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There are multiple stages of breast cancer, ranging from 0–4. When breast cancer progresses to stage 3 or 4, it becomes advanced breast cancer. In stage 3 breast cancer, the cancer has not yet spread to distant sites throughout the body, but it has spread beyond the breast and into nearby lymph nodes and muscles.
Stage 4 breast cancer (also referred to as advanced breast cancer or metastatic breast cancer) occurs when cancer that began in the breast has spread to other parts of the body. It’s important to note that regardless of where breast cancer is found in the body, it’s still breast cancer, and should not be considered as any other type of cancer. Breast cancer can metastasize in any part of the body, but it most commonly spreads to the bones, lungs, liver, or the brain.
While there is no cure for metastatic breast cancer, there are medicines available that can help slow the growth and spread of breast cancer tumors for both younger and older women. And although a metastatic breast cancer diagnosis means that treatment will now be a part of your daily life, you do have options when it comes to managing your condition.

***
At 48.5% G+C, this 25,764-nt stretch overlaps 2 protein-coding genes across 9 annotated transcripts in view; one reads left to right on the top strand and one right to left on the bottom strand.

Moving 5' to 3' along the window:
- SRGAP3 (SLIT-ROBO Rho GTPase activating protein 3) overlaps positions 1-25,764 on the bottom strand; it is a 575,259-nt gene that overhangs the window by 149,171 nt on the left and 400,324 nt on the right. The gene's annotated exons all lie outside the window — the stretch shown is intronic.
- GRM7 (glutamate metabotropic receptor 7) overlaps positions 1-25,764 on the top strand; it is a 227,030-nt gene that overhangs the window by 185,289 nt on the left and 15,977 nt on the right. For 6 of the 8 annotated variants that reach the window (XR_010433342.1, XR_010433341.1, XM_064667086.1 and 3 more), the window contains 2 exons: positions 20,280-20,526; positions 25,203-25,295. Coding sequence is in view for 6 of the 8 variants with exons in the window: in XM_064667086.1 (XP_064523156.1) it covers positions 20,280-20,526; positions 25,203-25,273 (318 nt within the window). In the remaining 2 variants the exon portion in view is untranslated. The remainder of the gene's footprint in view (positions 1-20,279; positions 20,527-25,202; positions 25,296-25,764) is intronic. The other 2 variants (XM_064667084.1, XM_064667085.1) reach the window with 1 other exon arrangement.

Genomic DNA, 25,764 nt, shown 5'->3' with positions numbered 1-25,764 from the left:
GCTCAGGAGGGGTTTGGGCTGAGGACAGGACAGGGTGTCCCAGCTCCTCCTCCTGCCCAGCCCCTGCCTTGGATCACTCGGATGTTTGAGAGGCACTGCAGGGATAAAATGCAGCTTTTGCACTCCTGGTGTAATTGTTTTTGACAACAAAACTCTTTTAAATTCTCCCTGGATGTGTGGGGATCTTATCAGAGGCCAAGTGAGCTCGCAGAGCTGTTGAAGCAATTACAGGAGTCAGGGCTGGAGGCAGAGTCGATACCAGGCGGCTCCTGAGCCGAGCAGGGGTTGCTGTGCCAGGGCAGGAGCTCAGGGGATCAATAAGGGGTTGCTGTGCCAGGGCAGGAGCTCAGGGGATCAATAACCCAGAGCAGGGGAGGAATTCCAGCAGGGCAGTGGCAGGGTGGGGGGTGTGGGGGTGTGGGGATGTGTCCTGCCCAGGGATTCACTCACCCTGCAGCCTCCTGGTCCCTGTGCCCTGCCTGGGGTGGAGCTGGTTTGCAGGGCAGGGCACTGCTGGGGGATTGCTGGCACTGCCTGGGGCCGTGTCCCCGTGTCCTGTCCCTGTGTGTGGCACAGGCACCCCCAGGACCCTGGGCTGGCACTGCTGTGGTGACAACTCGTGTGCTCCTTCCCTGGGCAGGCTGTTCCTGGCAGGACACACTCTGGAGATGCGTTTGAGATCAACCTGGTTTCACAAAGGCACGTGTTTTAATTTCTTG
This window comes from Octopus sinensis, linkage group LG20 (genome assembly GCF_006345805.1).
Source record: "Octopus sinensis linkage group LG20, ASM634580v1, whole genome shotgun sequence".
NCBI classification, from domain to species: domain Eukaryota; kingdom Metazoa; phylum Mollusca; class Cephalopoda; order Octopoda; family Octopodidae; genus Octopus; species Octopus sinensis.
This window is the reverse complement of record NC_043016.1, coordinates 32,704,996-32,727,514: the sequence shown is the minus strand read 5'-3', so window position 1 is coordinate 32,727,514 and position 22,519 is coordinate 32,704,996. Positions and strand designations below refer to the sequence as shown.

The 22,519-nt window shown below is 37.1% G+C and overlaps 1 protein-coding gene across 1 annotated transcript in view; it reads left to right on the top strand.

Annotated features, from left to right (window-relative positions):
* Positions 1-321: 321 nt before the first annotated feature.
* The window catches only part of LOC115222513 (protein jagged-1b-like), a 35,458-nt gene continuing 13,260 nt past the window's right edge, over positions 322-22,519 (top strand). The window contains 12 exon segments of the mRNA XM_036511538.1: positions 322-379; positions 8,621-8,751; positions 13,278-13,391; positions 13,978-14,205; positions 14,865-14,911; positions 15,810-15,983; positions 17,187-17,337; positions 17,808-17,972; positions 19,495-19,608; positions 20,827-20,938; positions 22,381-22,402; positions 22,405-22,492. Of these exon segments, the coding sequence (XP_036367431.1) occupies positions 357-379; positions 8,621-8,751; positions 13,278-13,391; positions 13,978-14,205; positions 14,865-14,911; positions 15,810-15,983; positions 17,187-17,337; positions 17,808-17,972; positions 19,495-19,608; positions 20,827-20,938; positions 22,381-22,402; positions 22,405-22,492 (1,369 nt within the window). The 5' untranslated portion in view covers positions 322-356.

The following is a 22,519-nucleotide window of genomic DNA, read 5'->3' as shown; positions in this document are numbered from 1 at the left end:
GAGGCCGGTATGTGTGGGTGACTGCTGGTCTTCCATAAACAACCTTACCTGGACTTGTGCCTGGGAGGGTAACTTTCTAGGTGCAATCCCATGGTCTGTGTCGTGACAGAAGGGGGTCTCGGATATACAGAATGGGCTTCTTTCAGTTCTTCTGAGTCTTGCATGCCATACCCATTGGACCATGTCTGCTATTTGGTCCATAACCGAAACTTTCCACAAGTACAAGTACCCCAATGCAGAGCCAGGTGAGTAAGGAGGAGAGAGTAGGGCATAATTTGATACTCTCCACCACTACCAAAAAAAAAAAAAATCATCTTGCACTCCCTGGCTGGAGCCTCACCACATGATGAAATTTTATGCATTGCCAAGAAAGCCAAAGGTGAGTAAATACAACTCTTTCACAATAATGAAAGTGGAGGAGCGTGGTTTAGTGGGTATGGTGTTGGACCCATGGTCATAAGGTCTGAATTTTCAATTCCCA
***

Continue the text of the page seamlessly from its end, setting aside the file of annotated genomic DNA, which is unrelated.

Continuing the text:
It is estimated that as of January 2017, more than 20,000 women with mBC in the United States were younger than 50.
The frequency of metastatic breast cancer in women under 40 years old has increased over the last 30 years.
Nearly 80% of young women diagnosed with breast cancer find abnormal changes in their breast themselves.
Metastatic breast cancer can occur 5, 10, or even 15 years after an early-stage diagnosis.
61 is the average age women are diagnosed with de novo metastatic breast cancer.
Approximately 90% of metastatic breast cancer deaths occur in women over the age of 50.
There’s more than one type of metastatic breast cancer. Each type is determined by whether or not certain proteins are found on or in cancer cells. These proteins include hormone receptors (HRs) and human epidermal growth factor receptor 2 (HER2). A plus sign means that your cancer has the protein, while a minus sign means that it has either a small amount of the protein or none at all.
HR+, HER2- (hormone receptor-positive, human epidermal growth factor receptor 2-negative) is the most common type of breast cancer, affecting approximately 70% of all people with metastatic breast cancer. HR+ breast cancer can also be referred to as ER+ (estrogen receptor-positive) or PR+ (progesterone receptor-positive). This means that the breast cancer is fueled by the hormone estrogen or progesterone.
Knowing your type is very important, and will help your doctor determine the treatment approach that’s right for you.